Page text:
Advertisement

Wireless Personal Communications

, Volume 97, Issue 3, pp 3519–3529 | Cite as

Piecewise Maximal Similarity for Ad-hoc Social Networks

  • Sapna Gambhir
  • Nagender AnejaEmail author
  • Liyanage Chandratilake De Silva
Article

Abstract

Computing Profile Similarity is a fundamental requirement in the area of Social Networks to suggest similar social connections that have high chance of being accepted as actual connection. Representing and measuring similarity appropriately is a pursuit of many researchers. Cosine similarity is a widely used metric that is simple and effective. This paper provides analysis of cosine similarity for social profiles and proposes a novel method to compute Piecewise Maximal Similarity between profiles. The proposed metric is 6% more effective to measure similarity than cosine similarity based on computations on real data.

Keywords

Ad-hoc Social Network Profile Similarity User profile Mobile Ad-hoc Social Network 

References

  1. 1.
    Anderson, A., Huttenlocher, D., Kleinberg, J., & Leskovec, J. (2012). Effects of user similarity in social media. doi: 10.1145/2124295.2124378.
  2. 2.
    Aneja, N., & Gambhir, S. (2012). Various issues in ad-hoc social networks. In: Proceedings of National Conference on Recent Trends in Computer Scince and Information Technology (RTCSIT) (pp. 6–9). Echelon Institute of Technology, Faridabad, Haryana, India. http://echeloninstitute.org/images/download/proceedingRTCSIT.pdf.
  3. 3.
    Aneja, N., & Gambhir, S. (2014). Geo-social profile matching algorithm for dynamic interests in ad-hoc social network. Social Networking, 3(5), 240–247. doi: 10.4236/sn.2014.35029. http://www.scirp.org/journal/PaperDownload.aspx?paperID=51108.
  4. 4.
    Aneja, N., & Gambhir, S. (2015). Geo-social semantic profile matching algorithm for dynamic interests in ad-hoc social network. In: 2015 IEEE International Conference on Computational Intelligence and Communication Technology (CICT). IEEE.Google Scholar
  5. 5.
    Caputo, A., Socievole, A., & Rango, F. D. (2015). CRAWDAD dataset unical/socialblueconn (v. 2015-02-08). Downloaded from http://crawdad.org/unical/socialblueconn/20150208 doi: 10.15783/C7GK5R.
  6. 6.
    Chigozie, O., Williams, P., & Osegi, N. E. (2015). Hybrid social networking application for a university community. CoRR abs/1503.05642. http://arxiv.org/abs/1503.05642.
  7. 7.
    Chung, E., Joy, J., & Gerla, M. (2015). Discoverfriends: Secure social network communication in mobile ad hoc networks. CoRR abs/1505.07487. http://arxiv.org/abs/1505.07487.
  8. 8.
    Facebook. (2004). Facebook. https://www.facebook.com/.
  9. 9.
    Gambhir, S., & Aneja, N. (2013). Ad-hoc social network: A comprehensive survey. International Journal of Scientific and Engineering Research, 4(8), 156–160. http://www.ijser.org/researchpaper%5CAd-hoc-Social-Network-A-Comprehensive-Survey.pdf.
  10. 10.
    Gambhir, S., Aneja, N., & Mangla, S. (2015). Need of ad-hoc social network based on users dynamic interests. In: IEEE 2015 International Conference on Soft Computing Techniques and Implementation (ICSCTI). IEEE.Google Scholar
  11. 11.
    Google. (2011). Google+. https://plus.google.com/.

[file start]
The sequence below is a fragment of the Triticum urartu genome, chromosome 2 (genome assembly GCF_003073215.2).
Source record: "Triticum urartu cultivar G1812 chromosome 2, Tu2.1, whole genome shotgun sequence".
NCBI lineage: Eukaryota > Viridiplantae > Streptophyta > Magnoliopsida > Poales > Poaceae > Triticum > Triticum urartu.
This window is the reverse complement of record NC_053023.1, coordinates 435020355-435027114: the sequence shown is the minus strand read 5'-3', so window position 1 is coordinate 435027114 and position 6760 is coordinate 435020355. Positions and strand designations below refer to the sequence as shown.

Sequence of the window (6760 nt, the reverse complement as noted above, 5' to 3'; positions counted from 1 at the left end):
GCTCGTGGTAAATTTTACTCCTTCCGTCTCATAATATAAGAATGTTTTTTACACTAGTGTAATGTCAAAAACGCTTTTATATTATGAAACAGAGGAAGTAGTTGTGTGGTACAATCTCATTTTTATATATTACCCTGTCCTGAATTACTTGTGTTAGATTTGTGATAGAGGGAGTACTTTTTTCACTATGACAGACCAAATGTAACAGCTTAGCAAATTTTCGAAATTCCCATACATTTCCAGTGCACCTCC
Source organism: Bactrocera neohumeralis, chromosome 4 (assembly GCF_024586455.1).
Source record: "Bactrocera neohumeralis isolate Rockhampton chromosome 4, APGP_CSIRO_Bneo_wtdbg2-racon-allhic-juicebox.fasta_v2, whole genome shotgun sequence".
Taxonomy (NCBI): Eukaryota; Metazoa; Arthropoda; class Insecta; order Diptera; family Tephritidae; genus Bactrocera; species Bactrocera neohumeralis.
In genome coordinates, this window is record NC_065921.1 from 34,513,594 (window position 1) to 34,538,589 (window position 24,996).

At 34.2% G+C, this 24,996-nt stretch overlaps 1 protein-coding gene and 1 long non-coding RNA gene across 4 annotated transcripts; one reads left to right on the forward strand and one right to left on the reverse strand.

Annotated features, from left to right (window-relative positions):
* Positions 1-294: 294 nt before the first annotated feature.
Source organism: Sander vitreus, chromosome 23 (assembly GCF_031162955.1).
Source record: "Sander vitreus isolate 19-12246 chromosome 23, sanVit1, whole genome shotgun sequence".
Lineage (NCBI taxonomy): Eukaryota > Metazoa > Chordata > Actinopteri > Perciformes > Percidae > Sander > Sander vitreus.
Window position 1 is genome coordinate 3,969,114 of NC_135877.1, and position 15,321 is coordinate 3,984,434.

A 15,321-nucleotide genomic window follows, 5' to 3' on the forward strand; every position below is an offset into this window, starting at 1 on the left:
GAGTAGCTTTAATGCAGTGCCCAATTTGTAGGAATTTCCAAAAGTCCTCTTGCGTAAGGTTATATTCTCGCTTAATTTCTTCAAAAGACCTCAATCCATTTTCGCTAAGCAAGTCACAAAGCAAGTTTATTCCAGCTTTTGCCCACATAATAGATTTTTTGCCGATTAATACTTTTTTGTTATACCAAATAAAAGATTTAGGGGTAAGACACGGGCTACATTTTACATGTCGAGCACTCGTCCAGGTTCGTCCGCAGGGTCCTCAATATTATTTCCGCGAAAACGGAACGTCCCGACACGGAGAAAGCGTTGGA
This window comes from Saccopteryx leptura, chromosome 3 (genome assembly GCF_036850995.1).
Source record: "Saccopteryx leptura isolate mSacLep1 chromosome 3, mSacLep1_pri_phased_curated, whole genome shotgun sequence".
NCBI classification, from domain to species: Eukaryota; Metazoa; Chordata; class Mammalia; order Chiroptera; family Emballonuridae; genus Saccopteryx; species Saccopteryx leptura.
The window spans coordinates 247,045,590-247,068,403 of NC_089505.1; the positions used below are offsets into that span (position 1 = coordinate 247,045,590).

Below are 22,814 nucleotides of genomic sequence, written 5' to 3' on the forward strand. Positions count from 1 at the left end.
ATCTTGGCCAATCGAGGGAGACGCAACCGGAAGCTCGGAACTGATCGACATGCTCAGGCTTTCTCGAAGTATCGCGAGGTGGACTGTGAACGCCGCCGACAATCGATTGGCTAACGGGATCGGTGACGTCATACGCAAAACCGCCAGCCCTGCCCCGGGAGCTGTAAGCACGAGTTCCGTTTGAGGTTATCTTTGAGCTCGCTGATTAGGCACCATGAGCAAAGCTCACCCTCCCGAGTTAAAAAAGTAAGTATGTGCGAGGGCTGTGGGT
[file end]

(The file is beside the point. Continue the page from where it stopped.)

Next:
12. 12.
    Han, X., Wang, L., Crespi, N., Park, S., & Cuevas, A. (2015). Alike people, alike interests? Inferring interest similarity in online social networks. Decision Support Systems, 69(C), 92–106. doi: 10.1016/j.dss.2014.11.008.CrossRefGoogle Scholar
  13. 13.
    Kraus, N., Carmel, D., Keidar, I., & Orenbach, M. (2015). NearBucket-LSH: Efficient similarity search in P2P networks. http://arxiv.org/abs/1511.07148.
  14. 14.
    Lee, J., & Hong, C. S. (2011). A mechanism for building ad-hoc social network based on user’s interest. doi: 10.1109/APNOMS.2011.6076997.
  15. 15.
    LinkedIn. (2002). LinkedIn. https://www.linkedin.com/.
  16. 16.
    Mangla, S., & Gambhir, S. (2015). Research challenges in ad-hoc social network (ASN). International Journal of Advance Research in Science and Engineering, 4(1), 124–128. http://www.ijarse.com/images/fullpdf/159a.pdf.
  17. 17.
    Mizzaro, S., Pavan, M., & Scagnetto, I. (2015). Content based similarity of twitter users. Lecture Notes in Computer Science, Advances in Information Retrieval, Vol. 9022.Google Scholar
  18. 18.
    Socievole, A., De Rango, F., & Caputo, A. (2014). Wireless contacts, facebook friendships and interests: Analysis of a multi-layer social network in an academic environment. In: Wireless Days (WD), 2014 IFIP, pp. 1–7. doi: 10.1109/WD.2014.7020819.
  19. 19.
    Spertus, E., Sahami, M., & Buyukkokten, O. (2005). Evaluating similarity measures: A large-scale study in the orkut social network. In: Proceedings of the Eleventh ACM SIGKDD International Conference on Knowledge Discovery in Data Mining, KDD ’05 (pp. 678–684). ACM, New York, NY, USA. doi: 10.1145/1081870.1081956. http://doi.acm.org/10.1145/1081870.1081956.
  20. 20.
    Twitter. (2006). Twitter. https://twitter.com/.
  21. 21.
    Zhang, D., Zhang, D., Xiong, H., Hsu, C. H., & Vasilakos, A. (2014). Basa: Building mobile ad-hoc social networks on top of android. IEEE Network, 28(1), 4–9. doi: 10.1109/MNET.2014.6724100.CrossRefGoogle Scholar
  22. 22.
    Zhang, Y., Tang, J., Yang, Z., Pei, J., & Yu, P. S. (2015). Cosnet: Connecting heterogeneous social networks with local and global consistency. doi: 10.1145/2783258.2783268. http://doi.acm.org/10.1145/2783258.2783268.

Copyright information

© Springer Science+Business Media, LLC 2017

Authors and Affiliations

  1. 1.Department of Computer EngineeringYMCA University of Science and TechnologyFaridabadIndia
  2. 2.Faculty of Integrated TechnologiesUniversiti Brunei DarussalamGadongBrunei Darussalam

Personalised recommendations